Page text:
Thursday, February 24, 2011

Lemon White Chocolate Chunk Cookies

This is another cookie from Ruby et Violette Bakery. The original recipe I found was for their chocolate chunk cookies which had been posted in The New York Times in 2002. Wendy Gaynor ( the original owner of the bakery) gave a variation of this chocolate chunk cookie by swapping out the dark chocolate for white chocolate, adding some lemon oil or extract (which is what I used), and changing the flour amount.

She calls them "utterly devine"...and they are! I love the white chocolate chunks in them and the lemony flavor is wonderful. I didn't have any chips but I did have a bar of white chocolate that I chopped up and that worked great because I really got nice chunks of chocolate.
Cream the butter for about 2 minutes.

Then start adding in the sugars.
Add in the eggs, one at a time, then the lemon oil or extract and combine well.

Mix in the dry ingredients on low speed til all combined.

Then, chop up the white chocolate, if using chunks, and add it in to the dough, stirring just til combined.

You get a nice chunky dough.

Scoop heaping teaspoonfuls onto parchment lined baking sheets, spacing 2" apart.
Bake about 12 minutes, checking after 10 minutes. They should be lightly browned on the edges.
Lemon White Chocolate Chunk Cookies(from Ruby et Violette)

Makes about 3 - 4 dozen, depending on the size.
2 sticks(1 cup) unsalted butter, room temp.
1 cup packed light brown sugar
1/2 cup granulated sugar
2 large eggs
2 1/4 cups AP flour
1 (scant) tsp. salt
3/4 tsp. baking soda
2 tsp. lemon oil (I used 1 1/2 tsp. lemon extract and it was enough)
4 cups white chocolate chunks or chips ( I thought this amount was excessive and used about 3 cups)
Preheat oven to 350. Line baking sheet with parchment paper.
1. Cream butter for about 2 minutes, or til light and fluffy.
2. Add in the sugars, beating well to combine and scraping the bottom and sides of the bowl.
3. Beat in the eggs, one at a time, then add the lemon oil or extract, scraping the bowl again.
4. In a medium bowl, combine the flour, baking soda and salt and add to the creamed mixture on low speed. Don't overmix.
5. Stir in the chocolate chunks.
6. Scoop heaping teaspoonful amounts onto the baking sheet, placing 2" apart.
7. Bake for approx. 12 minutes, checking after 10 minutes. The cookies should be lightly golden brown on the edges.


  1. Wow, 4 cups of white chocolate is excessive :) (though delicious -- suggestion: use 3 cups, eat 1 cup :)). You mentioned you changed the flour amount. I'm curious as to what method you use to measure your flour. I bake by weight with a 130g per cup standard, and cookies are one of the only baked goods where the difference between 120g and 140g will matter. So I know my results can vary quite a bit depending on the recipe and who built it.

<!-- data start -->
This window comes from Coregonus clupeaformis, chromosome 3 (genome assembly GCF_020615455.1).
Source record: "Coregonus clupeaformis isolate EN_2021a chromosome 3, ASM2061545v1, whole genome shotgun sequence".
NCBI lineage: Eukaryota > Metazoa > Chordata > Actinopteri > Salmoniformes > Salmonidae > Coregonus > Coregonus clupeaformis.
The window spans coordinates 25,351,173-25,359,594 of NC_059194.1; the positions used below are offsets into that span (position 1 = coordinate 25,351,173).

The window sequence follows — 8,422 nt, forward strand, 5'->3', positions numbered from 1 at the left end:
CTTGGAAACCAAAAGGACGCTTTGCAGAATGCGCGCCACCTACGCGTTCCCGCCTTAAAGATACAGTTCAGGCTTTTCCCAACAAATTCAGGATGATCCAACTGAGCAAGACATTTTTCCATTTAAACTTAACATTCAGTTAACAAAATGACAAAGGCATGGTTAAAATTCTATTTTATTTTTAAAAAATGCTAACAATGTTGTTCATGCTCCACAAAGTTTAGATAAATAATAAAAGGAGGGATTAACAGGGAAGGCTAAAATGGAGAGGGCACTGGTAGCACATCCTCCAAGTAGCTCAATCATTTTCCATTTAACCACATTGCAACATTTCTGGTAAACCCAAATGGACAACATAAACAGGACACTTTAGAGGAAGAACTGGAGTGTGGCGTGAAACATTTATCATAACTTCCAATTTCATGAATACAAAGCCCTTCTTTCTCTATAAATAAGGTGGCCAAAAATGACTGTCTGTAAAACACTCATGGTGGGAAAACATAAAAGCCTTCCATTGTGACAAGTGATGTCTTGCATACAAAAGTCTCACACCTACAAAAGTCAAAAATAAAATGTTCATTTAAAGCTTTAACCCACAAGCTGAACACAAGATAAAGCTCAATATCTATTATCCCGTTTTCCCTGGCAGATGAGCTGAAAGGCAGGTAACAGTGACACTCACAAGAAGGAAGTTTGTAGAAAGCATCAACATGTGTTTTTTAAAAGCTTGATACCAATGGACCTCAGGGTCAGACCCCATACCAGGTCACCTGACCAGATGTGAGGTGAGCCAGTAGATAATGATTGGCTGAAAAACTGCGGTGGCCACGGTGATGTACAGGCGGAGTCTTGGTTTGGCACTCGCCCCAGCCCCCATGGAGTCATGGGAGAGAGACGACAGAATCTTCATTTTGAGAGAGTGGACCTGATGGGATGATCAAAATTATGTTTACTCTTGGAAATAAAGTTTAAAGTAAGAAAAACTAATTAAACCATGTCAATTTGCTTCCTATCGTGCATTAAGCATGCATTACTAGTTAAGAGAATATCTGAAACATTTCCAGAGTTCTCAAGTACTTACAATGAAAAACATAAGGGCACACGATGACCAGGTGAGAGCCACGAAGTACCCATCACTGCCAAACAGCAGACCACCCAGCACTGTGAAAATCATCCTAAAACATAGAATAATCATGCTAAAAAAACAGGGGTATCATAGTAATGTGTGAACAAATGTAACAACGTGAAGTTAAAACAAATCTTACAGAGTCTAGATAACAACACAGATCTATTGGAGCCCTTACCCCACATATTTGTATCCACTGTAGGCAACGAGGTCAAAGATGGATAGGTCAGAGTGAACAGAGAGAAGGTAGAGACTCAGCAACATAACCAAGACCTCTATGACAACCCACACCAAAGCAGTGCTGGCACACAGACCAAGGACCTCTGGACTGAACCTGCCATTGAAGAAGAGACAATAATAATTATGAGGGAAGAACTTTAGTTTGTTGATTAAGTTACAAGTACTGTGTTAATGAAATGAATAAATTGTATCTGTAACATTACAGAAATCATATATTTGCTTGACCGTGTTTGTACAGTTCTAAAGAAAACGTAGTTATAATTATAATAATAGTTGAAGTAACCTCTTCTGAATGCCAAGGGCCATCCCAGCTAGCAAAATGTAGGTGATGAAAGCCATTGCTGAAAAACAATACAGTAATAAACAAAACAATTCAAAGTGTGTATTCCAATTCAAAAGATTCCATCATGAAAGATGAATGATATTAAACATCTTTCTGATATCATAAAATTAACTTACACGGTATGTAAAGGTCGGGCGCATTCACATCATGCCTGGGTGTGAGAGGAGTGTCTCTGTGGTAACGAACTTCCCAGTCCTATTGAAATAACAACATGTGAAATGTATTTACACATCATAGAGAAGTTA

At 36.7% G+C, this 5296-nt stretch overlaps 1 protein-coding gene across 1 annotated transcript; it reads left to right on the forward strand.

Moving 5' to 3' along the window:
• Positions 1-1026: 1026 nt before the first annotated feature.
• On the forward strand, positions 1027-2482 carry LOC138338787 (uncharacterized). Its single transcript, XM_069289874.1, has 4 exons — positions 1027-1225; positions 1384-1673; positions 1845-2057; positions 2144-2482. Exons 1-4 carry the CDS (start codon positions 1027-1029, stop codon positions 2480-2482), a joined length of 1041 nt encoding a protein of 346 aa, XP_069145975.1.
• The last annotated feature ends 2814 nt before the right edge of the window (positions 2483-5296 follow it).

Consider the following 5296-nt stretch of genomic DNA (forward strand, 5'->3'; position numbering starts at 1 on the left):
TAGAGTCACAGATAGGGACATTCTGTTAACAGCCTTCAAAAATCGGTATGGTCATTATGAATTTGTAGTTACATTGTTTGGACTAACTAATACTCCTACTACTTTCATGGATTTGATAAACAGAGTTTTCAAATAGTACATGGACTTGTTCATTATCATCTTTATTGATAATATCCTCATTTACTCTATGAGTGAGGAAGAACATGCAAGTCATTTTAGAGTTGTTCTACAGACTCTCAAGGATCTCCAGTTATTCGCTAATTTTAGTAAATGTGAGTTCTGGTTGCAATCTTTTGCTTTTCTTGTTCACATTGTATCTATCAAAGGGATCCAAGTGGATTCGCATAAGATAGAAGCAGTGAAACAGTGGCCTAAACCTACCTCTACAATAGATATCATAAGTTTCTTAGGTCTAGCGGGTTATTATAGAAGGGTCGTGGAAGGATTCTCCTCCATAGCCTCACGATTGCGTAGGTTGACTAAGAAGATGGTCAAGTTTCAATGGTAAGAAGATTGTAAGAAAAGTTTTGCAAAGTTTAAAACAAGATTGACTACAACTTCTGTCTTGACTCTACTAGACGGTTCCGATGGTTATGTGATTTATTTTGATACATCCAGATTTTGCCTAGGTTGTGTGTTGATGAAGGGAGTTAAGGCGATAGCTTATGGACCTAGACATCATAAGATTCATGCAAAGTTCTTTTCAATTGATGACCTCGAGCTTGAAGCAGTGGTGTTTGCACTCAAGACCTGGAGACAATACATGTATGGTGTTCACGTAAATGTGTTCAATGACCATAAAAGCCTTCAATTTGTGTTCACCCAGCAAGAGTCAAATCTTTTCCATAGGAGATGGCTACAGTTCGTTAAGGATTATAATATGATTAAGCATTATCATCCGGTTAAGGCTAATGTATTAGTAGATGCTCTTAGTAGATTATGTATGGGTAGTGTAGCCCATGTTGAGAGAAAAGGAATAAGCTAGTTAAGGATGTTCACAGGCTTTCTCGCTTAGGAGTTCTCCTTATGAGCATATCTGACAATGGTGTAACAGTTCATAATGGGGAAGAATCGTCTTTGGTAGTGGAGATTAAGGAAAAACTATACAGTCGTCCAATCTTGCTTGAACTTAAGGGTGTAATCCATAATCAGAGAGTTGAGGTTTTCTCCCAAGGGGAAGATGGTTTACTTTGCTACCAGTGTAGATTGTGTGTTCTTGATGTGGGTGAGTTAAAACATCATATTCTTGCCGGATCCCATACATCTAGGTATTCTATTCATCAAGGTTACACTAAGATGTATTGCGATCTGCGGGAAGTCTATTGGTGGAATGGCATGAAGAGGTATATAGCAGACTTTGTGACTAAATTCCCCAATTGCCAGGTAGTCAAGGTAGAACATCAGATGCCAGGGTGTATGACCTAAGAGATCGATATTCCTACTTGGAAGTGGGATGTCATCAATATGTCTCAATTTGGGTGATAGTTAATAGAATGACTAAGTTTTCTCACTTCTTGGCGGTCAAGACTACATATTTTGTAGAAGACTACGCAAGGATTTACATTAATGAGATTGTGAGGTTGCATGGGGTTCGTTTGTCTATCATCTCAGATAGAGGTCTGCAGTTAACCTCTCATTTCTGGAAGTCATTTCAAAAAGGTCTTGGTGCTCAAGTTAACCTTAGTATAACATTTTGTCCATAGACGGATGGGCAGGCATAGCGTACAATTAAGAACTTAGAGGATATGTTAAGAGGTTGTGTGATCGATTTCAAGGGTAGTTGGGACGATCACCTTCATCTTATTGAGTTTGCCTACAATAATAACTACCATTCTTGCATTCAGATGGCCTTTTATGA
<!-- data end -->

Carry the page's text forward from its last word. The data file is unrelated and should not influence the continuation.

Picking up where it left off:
2. Adam,
    Even 3 cups is really excessive.
    You can read more about it here:

    Although I'd like to have been the one to change the flour amount, Wendy Gaynor was actually the one who gave the revised variation on her chocolate chip cookie.

    As for the flour, I now weigh my flour. I use between 4.5 and 4.8 oz. per cup of AP flour. I seem to be in a constant state of confusion about the correct weight of a cup of AP flour and I even wrote a post about it a while back.
    So from your 130 g per cup thats 4.6 oz. which fits right about the same weight I use.

  3. Ah, sorry, I obviously misread your post about the flour adjustment (it's been a long week :)). I do remember your post about flour weight, which is actually part of the reason I asked :). I've found that certain cookie recipes that I used to do with a scoop and sweep are very different now that I weigh out my flour. It's nerve wracking for me to try and figure out how another baker has measured their flour for cookies, because it can have such profound effects on them :) (but I'm a bit dramatic :)).

  4. Adam,
    Yes, you right and not being dramatic at all! I used to do the scoop and sweep method, too but when I actually weighed that flour amount it was way too much. It was coming out to about 5 ozs. even when I lightly spooned the flour into the measuring cup so that's why now I always weigh it. Makes you wonder though what method the original recipe used. Wish all recipes were by weight, then it would be much more exact. Can't question weight...which is what baking is all about, right? An exact science! Gotta love Alton Brown. He's really into the whole "by weight" thing! Guess I'd better start taking my own advise and list the flour by weight.



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